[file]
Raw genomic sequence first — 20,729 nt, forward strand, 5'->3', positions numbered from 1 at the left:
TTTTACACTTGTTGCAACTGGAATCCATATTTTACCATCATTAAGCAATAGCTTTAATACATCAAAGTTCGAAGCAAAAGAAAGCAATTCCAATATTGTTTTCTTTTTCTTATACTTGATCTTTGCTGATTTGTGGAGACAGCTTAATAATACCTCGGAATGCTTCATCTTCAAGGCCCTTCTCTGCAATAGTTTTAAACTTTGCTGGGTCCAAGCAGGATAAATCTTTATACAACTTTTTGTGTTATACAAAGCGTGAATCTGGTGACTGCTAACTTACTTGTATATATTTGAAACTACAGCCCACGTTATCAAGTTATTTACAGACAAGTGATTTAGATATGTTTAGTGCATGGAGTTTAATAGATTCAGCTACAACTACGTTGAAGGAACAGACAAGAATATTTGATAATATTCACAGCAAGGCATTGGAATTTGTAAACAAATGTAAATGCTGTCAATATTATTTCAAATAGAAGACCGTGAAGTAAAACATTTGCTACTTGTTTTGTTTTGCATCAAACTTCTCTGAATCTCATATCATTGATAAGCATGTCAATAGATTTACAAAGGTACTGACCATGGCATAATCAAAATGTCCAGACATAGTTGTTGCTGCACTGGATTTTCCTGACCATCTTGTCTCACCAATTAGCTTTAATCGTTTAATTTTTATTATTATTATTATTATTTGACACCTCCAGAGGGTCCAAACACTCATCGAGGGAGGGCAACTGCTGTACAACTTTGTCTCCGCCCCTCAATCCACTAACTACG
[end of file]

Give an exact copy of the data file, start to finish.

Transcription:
Raw genomic sequence first — 20,729 nt, forward strand, 5'->3', positions numbered from 1 at the left:
TTTTACACTTGTTGCAACTGGAATCCATATTTTACCATCATTAAGCAATAGCTTTAATACATCAAAGTTCGAAGCAAAAGAAAGCAATTCCAATATTGTTTTCTTTTTCTTATACTTGATCTTTGCTGATTTGTGGAGACAGCTTAATAATACCTCGGAATGCTTCATCTTCAAGGCCCTTCTCTGCAATAGTTTTAAACTTTGCTGGGTCCAAGCAGGATAAATCTTTATACAACTTTTTGTGTTATACAAAGCGTGAATCTGGTGACTGCTAACTTACTTGTATATATTTGAAACTACAGCCCACGTTATCAAGTTATTTACAGACAAGTGATTTAGATATGTTTAGTGCATGGAGTTTAATAGATTCAGCTACAACTACGTTGAAGGAACAGACAAGAATATTTGATAATATTCACAGCAAGGCATTGGAATTTGTAAACAAATGTAAATGCTGTCAATATTATTTCAAATAGAAGACCGTGAAGTAAAACATTTGCTACTTGTTTTGTTTTGCATCAAACTTCTCTGAATCTCATATCATTGATAAGCATGTCAATAGATTTACAAAGGTACTGACCATGGCATAATCAAAATGTCCAGACATAGTTGTTGCTGCACTGGATTTTCCTGACCATCTTGTCTCACCAATTAGCTTTAATCGTTTAATTTTTATTATTATTATTATTATTTGACACCTCCAGAGGGTCCAAACACTCATCGAGGGAGGGCAACTGCTGTACAACTTTGTCTCCGCCCCTCAATCCACTAACTACG